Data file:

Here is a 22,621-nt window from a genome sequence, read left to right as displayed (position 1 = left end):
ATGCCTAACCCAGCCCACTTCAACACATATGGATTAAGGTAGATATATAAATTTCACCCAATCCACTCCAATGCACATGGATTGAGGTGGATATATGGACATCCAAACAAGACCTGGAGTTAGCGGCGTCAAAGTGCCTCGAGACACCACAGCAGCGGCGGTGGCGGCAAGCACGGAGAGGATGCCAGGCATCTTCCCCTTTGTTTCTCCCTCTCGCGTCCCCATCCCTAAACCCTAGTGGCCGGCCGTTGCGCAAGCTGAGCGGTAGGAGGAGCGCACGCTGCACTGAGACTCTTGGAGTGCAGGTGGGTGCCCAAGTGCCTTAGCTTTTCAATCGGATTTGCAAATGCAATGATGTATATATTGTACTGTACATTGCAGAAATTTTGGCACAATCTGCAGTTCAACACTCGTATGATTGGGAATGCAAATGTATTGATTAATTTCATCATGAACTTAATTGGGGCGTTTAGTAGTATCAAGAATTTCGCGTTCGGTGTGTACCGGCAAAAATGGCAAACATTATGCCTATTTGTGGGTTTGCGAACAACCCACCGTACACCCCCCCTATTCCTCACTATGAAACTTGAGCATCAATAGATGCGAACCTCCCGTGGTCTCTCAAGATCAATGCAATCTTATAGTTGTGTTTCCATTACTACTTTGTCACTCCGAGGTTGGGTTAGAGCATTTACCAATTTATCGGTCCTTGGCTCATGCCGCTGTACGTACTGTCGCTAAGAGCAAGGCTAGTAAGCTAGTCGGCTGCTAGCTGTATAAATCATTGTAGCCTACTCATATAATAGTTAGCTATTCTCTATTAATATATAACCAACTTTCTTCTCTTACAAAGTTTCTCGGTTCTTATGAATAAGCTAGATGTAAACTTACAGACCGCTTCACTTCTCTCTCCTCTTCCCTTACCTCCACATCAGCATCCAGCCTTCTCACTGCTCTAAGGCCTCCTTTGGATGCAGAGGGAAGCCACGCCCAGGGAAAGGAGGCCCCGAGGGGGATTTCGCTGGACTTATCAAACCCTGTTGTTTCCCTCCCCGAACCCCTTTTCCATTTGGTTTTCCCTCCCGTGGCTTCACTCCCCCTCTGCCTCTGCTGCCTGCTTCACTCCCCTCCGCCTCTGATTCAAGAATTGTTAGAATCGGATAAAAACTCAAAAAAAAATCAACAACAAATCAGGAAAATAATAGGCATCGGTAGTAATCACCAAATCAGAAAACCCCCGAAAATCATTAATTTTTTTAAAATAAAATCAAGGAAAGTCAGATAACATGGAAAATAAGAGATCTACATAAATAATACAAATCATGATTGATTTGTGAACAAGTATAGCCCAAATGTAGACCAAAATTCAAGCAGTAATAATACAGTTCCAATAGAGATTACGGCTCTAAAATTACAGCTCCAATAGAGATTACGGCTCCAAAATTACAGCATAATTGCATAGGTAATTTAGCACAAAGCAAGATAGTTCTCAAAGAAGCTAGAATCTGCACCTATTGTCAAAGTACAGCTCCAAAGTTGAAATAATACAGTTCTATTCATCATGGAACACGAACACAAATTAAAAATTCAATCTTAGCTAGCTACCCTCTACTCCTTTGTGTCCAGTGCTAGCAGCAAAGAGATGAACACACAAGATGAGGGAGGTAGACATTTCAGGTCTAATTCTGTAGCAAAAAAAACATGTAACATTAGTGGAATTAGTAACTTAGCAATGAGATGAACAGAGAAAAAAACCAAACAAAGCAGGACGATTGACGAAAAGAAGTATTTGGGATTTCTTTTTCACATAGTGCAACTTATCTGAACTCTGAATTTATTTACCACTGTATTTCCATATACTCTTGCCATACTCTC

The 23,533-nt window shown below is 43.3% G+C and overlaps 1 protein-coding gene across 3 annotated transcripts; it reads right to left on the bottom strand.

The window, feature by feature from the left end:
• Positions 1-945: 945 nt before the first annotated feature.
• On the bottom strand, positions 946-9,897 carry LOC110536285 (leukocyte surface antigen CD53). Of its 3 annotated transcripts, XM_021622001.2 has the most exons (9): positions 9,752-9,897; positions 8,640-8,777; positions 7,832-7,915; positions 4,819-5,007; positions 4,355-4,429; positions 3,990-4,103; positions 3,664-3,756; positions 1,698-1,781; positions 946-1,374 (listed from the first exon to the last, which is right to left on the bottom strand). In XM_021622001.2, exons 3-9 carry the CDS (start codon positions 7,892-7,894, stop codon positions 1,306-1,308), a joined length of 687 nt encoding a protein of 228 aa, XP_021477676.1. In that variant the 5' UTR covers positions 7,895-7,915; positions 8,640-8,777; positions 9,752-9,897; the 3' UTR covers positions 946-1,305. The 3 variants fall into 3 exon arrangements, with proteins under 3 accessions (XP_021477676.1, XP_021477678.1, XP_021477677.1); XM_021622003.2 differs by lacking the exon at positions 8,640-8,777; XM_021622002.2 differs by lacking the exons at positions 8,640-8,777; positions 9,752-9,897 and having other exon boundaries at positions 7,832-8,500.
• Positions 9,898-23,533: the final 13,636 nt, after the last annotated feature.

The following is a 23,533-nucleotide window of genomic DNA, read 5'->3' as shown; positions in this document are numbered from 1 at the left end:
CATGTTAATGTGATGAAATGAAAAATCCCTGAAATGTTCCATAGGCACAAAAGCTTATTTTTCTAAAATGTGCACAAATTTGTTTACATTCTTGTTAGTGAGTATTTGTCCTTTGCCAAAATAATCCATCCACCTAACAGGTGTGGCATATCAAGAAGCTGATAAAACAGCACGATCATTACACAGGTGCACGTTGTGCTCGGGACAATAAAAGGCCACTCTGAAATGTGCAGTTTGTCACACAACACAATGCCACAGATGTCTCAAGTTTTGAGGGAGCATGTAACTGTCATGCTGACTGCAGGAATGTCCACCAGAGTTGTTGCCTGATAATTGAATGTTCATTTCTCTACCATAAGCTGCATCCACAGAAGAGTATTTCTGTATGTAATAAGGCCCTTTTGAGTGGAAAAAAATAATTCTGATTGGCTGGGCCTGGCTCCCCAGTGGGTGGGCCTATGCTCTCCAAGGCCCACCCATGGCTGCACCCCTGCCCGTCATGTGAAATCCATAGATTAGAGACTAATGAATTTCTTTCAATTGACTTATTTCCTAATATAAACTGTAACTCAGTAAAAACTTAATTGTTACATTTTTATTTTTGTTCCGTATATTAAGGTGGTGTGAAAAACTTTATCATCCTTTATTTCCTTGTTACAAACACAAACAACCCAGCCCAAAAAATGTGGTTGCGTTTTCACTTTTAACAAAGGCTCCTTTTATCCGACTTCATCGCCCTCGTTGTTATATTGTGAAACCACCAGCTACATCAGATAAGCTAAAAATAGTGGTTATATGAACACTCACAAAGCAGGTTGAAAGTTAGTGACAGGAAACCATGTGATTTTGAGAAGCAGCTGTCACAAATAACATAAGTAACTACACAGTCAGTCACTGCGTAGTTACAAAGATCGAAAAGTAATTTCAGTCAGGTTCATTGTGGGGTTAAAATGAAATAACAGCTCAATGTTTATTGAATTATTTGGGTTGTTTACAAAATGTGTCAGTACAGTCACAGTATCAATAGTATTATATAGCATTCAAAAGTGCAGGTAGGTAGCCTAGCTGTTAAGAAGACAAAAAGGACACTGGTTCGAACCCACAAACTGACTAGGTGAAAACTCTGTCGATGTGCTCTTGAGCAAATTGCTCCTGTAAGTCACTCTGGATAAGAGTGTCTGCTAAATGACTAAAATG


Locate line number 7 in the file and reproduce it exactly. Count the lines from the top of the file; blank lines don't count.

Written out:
• Positions 9,898-23,533: the final 13,636 nt, after the last annotated feature.